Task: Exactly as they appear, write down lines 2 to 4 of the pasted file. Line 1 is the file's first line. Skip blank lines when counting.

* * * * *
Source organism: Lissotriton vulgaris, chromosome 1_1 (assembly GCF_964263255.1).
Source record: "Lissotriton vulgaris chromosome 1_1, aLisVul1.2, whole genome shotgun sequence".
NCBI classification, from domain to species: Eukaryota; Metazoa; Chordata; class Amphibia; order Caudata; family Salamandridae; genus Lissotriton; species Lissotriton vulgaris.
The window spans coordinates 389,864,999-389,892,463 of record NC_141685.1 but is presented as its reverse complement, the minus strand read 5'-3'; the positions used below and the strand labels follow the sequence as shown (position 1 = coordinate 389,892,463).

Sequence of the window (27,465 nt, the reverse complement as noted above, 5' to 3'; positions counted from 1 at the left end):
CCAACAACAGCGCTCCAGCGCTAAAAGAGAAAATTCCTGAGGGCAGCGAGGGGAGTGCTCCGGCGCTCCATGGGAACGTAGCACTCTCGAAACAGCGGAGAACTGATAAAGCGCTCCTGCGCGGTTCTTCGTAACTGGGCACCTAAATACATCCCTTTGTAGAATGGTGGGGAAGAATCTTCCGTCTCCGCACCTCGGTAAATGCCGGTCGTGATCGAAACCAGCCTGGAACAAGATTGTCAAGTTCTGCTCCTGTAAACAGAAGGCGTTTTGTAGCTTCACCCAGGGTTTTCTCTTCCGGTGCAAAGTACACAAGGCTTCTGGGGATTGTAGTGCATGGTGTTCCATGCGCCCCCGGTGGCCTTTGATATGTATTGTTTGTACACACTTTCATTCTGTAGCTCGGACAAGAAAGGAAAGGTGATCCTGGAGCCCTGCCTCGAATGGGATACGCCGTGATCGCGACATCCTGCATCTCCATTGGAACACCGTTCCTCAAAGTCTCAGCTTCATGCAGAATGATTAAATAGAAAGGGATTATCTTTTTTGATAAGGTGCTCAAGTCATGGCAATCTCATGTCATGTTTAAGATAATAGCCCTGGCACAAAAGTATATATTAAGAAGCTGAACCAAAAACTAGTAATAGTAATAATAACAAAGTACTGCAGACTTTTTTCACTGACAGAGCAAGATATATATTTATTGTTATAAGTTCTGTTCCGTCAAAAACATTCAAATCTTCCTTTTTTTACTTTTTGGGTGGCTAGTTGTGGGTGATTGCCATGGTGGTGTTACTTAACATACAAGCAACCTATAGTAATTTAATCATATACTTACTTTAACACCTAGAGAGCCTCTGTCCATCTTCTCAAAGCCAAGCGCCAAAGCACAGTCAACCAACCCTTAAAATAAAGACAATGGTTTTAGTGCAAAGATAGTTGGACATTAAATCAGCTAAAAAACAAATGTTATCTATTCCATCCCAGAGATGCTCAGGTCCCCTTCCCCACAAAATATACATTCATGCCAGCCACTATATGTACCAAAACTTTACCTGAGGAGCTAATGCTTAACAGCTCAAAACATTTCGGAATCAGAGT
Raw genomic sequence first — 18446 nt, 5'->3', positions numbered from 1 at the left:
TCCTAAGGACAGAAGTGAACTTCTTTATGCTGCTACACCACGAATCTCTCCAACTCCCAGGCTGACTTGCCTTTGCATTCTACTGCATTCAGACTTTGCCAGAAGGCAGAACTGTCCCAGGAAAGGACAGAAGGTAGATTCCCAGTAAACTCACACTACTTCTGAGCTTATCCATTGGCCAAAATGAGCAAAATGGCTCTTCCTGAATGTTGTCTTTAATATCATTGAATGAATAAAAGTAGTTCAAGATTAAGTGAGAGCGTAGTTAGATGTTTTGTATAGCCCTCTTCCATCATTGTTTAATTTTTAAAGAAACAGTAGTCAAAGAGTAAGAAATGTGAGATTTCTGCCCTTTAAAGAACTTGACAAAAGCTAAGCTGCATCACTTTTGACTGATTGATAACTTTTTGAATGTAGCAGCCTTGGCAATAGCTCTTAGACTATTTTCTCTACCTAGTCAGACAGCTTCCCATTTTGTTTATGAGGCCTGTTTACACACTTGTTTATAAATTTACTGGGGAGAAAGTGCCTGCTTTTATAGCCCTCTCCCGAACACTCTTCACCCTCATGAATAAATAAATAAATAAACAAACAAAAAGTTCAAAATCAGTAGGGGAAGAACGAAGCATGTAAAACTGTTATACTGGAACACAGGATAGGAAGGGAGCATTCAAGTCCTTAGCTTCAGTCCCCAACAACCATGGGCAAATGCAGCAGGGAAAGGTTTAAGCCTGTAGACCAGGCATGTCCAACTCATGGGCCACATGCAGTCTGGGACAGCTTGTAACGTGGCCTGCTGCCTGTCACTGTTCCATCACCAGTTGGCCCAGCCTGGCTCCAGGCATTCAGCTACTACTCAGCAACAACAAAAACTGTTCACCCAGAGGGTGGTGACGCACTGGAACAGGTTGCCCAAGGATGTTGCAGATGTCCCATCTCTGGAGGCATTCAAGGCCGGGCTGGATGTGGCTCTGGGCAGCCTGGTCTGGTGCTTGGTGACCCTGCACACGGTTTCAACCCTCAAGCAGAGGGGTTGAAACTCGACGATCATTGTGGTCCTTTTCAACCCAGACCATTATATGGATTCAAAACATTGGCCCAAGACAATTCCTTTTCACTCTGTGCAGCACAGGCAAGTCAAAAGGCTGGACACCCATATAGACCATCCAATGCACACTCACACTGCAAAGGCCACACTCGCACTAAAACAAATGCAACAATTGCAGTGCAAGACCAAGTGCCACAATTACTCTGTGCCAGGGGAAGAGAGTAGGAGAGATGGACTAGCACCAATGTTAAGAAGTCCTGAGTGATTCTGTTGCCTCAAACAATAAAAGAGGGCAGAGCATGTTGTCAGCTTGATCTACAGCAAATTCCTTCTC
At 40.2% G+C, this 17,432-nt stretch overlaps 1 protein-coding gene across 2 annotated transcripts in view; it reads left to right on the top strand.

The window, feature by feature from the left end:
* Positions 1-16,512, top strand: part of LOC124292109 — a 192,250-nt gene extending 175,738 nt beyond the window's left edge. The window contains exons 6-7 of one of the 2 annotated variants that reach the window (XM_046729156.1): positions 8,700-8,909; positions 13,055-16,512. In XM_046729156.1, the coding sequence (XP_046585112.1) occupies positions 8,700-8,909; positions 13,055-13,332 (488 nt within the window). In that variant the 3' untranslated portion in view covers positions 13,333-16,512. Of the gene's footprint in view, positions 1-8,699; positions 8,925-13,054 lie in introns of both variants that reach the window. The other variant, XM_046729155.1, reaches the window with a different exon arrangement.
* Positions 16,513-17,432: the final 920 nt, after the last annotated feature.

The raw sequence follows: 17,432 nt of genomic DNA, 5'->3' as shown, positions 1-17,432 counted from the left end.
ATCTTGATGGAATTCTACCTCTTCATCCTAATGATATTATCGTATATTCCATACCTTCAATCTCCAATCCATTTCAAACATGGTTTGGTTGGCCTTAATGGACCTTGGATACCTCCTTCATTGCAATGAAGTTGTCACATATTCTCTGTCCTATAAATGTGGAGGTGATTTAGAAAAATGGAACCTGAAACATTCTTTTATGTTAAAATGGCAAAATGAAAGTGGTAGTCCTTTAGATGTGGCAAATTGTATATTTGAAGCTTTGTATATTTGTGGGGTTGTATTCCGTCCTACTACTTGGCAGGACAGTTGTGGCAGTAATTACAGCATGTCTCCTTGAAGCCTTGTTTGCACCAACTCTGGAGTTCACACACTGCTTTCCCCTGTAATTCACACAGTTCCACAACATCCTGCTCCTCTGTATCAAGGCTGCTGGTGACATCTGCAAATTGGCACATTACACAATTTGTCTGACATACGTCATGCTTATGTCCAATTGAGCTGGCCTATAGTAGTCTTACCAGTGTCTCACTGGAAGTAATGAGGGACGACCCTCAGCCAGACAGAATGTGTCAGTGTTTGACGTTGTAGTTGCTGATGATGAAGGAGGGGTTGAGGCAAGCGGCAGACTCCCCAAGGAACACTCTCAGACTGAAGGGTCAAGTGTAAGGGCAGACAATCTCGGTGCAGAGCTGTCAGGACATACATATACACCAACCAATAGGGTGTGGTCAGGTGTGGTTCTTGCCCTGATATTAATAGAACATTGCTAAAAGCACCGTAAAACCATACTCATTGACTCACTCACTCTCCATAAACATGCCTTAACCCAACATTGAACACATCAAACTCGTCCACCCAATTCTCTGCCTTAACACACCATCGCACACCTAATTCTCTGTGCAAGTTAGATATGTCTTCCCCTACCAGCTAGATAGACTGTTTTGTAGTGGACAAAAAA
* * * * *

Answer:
Source record: "Lissotriton vulgaris chromosome 1_1, aLisVul1.2, whole genome shotgun sequence".
NCBI classification, from domain to species: Eukaryota; Metazoa; Chordata; class Amphibia; order Caudata; family Salamandridae; genus Lissotriton; species Lissotriton vulgaris.
The window spans coordinates 389,864,999-389,892,463 of record NC_141685.1 but is presented as its reverse complement, the minus strand read 5'-3'; the positions used below and the strand labels follow the sequence as shown (position 1 = coordinate 389,892,463).